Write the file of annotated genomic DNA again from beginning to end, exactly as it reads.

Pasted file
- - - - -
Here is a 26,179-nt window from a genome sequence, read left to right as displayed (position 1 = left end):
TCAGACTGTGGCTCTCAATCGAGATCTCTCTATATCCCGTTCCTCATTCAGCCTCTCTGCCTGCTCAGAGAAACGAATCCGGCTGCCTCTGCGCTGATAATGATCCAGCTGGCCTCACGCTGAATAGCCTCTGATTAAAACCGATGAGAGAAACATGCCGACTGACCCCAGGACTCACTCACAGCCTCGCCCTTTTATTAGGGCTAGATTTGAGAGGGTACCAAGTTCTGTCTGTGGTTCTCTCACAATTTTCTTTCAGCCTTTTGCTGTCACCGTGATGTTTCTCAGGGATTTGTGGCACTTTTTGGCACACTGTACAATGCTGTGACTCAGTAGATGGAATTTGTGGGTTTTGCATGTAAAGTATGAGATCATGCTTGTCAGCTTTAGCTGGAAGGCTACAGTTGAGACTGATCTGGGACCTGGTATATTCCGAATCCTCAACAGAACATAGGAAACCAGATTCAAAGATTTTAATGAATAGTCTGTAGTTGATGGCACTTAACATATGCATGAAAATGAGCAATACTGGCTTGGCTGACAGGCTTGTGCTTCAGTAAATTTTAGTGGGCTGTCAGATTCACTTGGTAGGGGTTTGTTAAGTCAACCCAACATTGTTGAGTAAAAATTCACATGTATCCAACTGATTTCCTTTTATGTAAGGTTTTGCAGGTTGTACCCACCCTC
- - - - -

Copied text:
Here is a 26,179-nt window from a genome sequence, read left to right as displayed (position 1 = left end):
TCAGACTGTGGCTCTCAATCGAGATCTCTCTATATCCCGTTCCTCATTCAGCCTCTCTGCCTGCTCAGAGAAACGAATCCGGCTGCCTCTGCGCTGATAATGATCCAGCTGGCCTCACGCTGAATAGCCTCTGATTAAAACCGATGAGAGAAACATGCCGACTGACCCCAGGACTCACTCACAGCCTCGCCCTTTTATTAGGGCTAGATTTGAGAGGGTACCAAGTTCTGTCTGTGGTTCTCTCACAATTTTCTTTCAGCCTTTTGCTGTCACCGTGATGTTTCTCAGGGATTTGTGGCACTTTTTGGCACACTGTACAATGCTGTGACTCAGTAGATGGAATTTGTGGGTTTTGCATGTAAAGTATGAGATCATGCTTGTCAGCTTTAGCTGGAAGGCTACAGTTGAGACTGATCTGGGACCTGGTATATTCCGAATCCTCAACAGAACATAGGAAACCAGATTCAAAGATTTTAATGAATAGTCTGTAGTTGATGGCACTTAACATATGCATGAAAATGAGCAATACTGGCTTGGCTGACAGGCTTGTGCTTCAGTAAATTTTAGTGGGCTGTCAGATTCACTTGGTAGGGGTTTGTTAAGTCAACCCAACATTGTTGAGTAAAAATTCACATGTATCCAACTGATTTCCTTTTATGTAAGGTTTTGCAGGTTGTACCCACCCTC